Coleman Valley Road. (Photo by Kent Porter)
Coleman Valley Road. (Photo by Kent Porter)

Full-Moon Kayaking on the Russian River: Suki Waters’ Watertrek
Joining one of Suki Waters’ full-moon night paddles in the estuary of the Russian River is like taking a crash course in local ecology. Waters regales paddlers with local history (her parents were Miwok and Pomo) and explains the importance of the phases of the moon to Native Americans throughout time. She also teaches participants about zooplankton and phytoplankton, some of which glow in the water at night. The three-hour tours are for all ages; reservations are recommended.

10438 Highway, Jenner, 707-865-2249, watertreks.com

Suki Waters of WaterTreks EcoTours in Jenner, California on Friday, January 11, 2013. (BETH SCHLANKER/ The Press Democrat)
Suki Waters of WaterTreks EcoTours in Jenner. (Photo by Beth Schlanker)

A Hint of Healdsburg History: Exploring Old-Fashioned Alleys
Tucked between the streets of downtown Healdsburg is a handful of old-fashioned alleys well-marked by street signs. Walking them will send you skidding back to the town’s founding in 1867, 10 years after Harmon Heald laid out the town grid. Created as narrow frontages for barns, stables and carriage houses, the alleys today are quiet, tree-lined lanes. In Alleys 1 and 2 are historical barns now used as garages and studios.

Chasing Waterfalls: Sugarloaf Ridge State Park
After several days of a good, hard winter rain, venture to Sugarloaf Ridge State Park in Kenwood to view one of Mother Nature’s magnificent seasonal waterfalls, a 25-foot cascade rushing between giant boulders cloaked in green moss. Take the Canyon-Pony Gate Loop and prepare to climb: How better to burn several hundred calories than to ascend 400 feet on the 2-mile loop for what has to be one of the best “selfie” spots in Sonoma.

2605 Adobe Canyon Road, Kenwood, 707-833-5712, sugarloafpark.org

Waterfalls at Sugarloaf Ridge State Park. (photo by John Burgess)
Waterfalls at Sugarloaf Ridge State Park. (Photo by John Burgess)

Hug a Tree: Sonoma Plaza Self-Guided Tour
Native plants may be all the rage, but non-native plants can make for intriguing tree exploration. Imagine redwoods, Douglas firs, Norway spruces and southern magnolias all rooted within a few pristine acres on the Sonoma Plaza. Take naturalist Tom Rusert’s self-guided tour with his tree map and see that this is one time where there’s no such thing as barking up the wrong, er … you know.

Sonoma Valley Visitor’s Bureau, 453 First St. E., 707-996-1090, sonomavalley.com

Hit it Stiff: Northwood Golf Course
Golf among towering redwoods at the nine-hole Northwood Golf Course along the Russian River in Monte Rio. The course was designed by Alister MacKenzie, the landscape architect behind the Augusta National course in Georgia and a handful of other legendary links. Views from the greens are nothing short of amazing, especially in the morning, when mist clings to the treetops like a shroud. The course is best known for its challenging holes and affordable rates; all tee times cost less than $50.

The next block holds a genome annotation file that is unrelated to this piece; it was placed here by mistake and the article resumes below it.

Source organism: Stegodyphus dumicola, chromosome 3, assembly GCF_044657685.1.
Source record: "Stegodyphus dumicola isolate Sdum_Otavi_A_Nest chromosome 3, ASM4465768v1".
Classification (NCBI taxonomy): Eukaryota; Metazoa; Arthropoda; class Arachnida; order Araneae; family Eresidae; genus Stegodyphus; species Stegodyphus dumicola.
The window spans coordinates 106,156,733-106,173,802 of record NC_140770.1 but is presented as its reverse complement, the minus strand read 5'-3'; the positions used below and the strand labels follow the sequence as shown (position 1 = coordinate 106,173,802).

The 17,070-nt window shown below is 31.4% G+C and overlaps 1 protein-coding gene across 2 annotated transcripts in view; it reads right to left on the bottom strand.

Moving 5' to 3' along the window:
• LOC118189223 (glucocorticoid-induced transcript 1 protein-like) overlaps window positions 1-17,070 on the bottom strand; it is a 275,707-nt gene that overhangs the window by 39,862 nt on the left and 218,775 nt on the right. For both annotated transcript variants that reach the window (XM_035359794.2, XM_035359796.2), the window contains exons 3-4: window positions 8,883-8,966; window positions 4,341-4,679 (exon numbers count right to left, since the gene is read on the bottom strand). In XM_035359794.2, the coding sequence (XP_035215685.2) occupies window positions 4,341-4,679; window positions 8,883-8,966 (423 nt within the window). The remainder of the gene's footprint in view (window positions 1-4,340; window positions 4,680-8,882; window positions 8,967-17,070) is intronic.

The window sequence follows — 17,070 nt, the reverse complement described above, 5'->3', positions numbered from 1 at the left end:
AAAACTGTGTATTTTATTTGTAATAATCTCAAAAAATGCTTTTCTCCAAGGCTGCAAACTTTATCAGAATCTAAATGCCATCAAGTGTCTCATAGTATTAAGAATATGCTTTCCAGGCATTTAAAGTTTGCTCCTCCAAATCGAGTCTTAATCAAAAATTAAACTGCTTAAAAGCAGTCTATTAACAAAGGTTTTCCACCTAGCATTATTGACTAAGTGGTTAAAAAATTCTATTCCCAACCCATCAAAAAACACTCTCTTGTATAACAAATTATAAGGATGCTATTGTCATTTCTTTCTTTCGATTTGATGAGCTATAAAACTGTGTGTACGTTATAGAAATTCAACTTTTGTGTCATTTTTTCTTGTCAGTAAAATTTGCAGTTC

19400 Highway 116, Monte Rio, 707-865-1116, northwoodgolf.com

Northwood Golf Course, Monte Rio. (photo by John Burgess)
Northwood Golf Course, Monte Rio. (Photo by John Burgess)

Sculpture Off The Main Drag: Foss Creek Pathway
Some of Healdsburg’s best public art can be found along the Foss Creek Pathway, an in-progress paved walkway that runs on the west side of Foss Creek, from the Vineyard Plaza/Safeway shopping center on Vine Street to the skate park on Grove Street. Along the two-block stretch in front of City Hall, passersby can marvel at a number of ornamental benches and art pieces provided by the Voigt Family Sculpture Foundation. A complementary audio tour package is available from the city’s Parks and Recreation Department office.

Grove Street, Healdsburg, 707-431-3317, ci.healdsburg.ca.us

Public art along the Foss Creek Pathway in Healdsburg. (photo by John Burgess)
Public art along the Foss Creek Pathway in Healdsburg. (photo by John Burgess)

A Meandering Trail: Willow Creek Trail
A permit is required to hike the 8-mile Willow Creek Trail that connects the hills behind Duncans Mills with Sonoma Coast State Park, but the effort is well worth it. The trail meanders up hills and down dales, through forested ravines and past fish-bearing streams, all the way to Shell Beach. Portions of the tromp follow trails used by Native Americans, settlers, traders and loggers of yesteryear. The Islands in the Sky loop wanders through redwood and Douglas fir forests to an incredible ocean overlook.

Access from Freezeout Road, Duncans Mills, 707-544-7284, landpaths.org

Untouched by Logging: The Grove of Old Trees
In an unusual location for the remaining old-growth redwood stands in Sonoma, the Grove of Old Trees is perched high on a remote ridgetop, hidden along narrow, twisting Fitzpatrick Lane off Joy Road in Occidental. The grove is owned and managed by the land conservancy group LandPaths and includes 28 peaceful acres traversed by a network of wide, easy-to-walk trails. Access is free, but be forewarned: There are no amenities, save for a picnic table.